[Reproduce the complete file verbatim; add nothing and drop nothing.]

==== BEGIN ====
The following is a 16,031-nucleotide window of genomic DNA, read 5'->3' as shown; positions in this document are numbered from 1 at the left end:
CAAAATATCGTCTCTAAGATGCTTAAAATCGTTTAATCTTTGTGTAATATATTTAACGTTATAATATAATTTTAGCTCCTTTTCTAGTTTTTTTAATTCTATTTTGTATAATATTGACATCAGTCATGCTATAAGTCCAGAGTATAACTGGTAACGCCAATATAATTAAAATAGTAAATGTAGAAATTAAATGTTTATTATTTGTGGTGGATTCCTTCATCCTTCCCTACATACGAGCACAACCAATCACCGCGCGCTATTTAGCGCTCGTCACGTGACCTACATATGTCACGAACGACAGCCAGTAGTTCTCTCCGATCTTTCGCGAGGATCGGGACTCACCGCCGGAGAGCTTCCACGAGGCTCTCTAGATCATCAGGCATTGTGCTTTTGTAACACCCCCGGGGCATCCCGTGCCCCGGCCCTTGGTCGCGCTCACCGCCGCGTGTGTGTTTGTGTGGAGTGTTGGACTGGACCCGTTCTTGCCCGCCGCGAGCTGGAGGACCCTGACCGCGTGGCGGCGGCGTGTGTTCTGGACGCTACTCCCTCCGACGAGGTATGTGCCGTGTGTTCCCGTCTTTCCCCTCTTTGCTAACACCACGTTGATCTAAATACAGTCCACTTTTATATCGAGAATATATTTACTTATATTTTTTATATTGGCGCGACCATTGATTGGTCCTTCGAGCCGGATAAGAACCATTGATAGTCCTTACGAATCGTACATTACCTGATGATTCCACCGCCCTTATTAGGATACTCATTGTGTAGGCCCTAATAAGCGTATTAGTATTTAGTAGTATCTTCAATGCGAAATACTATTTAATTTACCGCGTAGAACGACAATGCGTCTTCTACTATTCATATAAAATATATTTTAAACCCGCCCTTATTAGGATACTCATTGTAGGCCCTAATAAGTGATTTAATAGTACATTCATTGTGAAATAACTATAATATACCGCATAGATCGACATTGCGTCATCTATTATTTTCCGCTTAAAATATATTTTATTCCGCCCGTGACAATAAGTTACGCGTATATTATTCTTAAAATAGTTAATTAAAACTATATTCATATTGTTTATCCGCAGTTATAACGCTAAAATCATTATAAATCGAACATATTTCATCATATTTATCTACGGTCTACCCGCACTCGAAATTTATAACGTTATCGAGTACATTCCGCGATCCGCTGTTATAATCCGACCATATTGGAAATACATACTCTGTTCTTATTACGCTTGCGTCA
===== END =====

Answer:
The following is a 16,031-nucleotide window of genomic DNA, read 5'->3' as shown; positions in this document are numbered from 1 at the left end:
CAAAATATCGTCTCTAAGATGCTTAAAATCGTTTAATCTTTGTGTAATATATTTAACGTTATAATATAATTTTAGCTCCTTTTCTAGTTTTTTTAATTCTATTTTGTATAATATTGACATCAGTCATGCTATAAGTCCAGAGTATAACTGGTAACGCCAATATAATTAAAATAGTAAATGTAGAAATTAAATGTTTATTATTTGTGGTGGATTCCTTCATCCTTCCCTACATACGAGCACAACCAATCACCGCGCGCTATTTAGCGCTCGTCACGTGACCTACATATGTCACGAACGACAGCCAGTAGTTCTCTCCGATCTTTCGCGAGGATCGGGACTCACCGCCGGAGAGCTTCCACGAGGCTCTCTAGATCATCAGGCATTGTGCTTTTGTAACACCCCCGGGGCATCCCGTGCCCCGGCCCTTGGTCGCGCTCACCGCCGCGTGTGTGTTTGTGTGGAGTGTTGGACTGGACCCGTTCTTGCCCGCCGCGAGCTGGAGGACCCTGACCGCGTGGCGGCGGCGTGTGTTCTGGACGCTACTCCCTCCGACGAGGTATGTGCCGTGTGTTCCCGTCTTTCCCCTCTTTGCTAACACCACGTTGATCTAAATACAGTCCACTTTTATATCGAGAATATATTTACTTATATTTTTTATATTGGCGCGACCATTGATTGGTCCTTCGAGCCGGATAAGAACCATTGATAGTCCTTACGAATCGTACATTACCTGATGATTCCACCGCCCTTATTAGGATACTCATTGTGTAGGCCCTAATAAGCGTATTAGTATTTAGTAGTATCTTCAATGCGAAATACTATTTAATTTACCGCGTAGAACGACAATGCGTCTTCTACTATTCATATAAAATATATTTTAAACCCGCCCTTATTAGGATACTCATTGTAGGCCCTAATAAGTGATTTAATAGTACATTCATTGTGAAATAACTATAATATACCGCATAGATCGACATTGCGTCATCTATTATTTTCCGCTTAAAATATATTTTATTCCGCCCGTGACAATAAGTTACGCGTATATTATTCTTAAAATAGTTAATTAAAACTATATTCATATTGTTTATCCGCAGTTATAACGCTAAAATCATTATAAATCGAACATATTTCATCATATTTATCTACGGTCTACCCGCACTCGAAATTTATAACGTTATCGAGTACATTCCGCGATCCGCTGTTATAATCCGACCATATTGGAAATACATACTCTGTTCTTATTACGCTTGCGTCA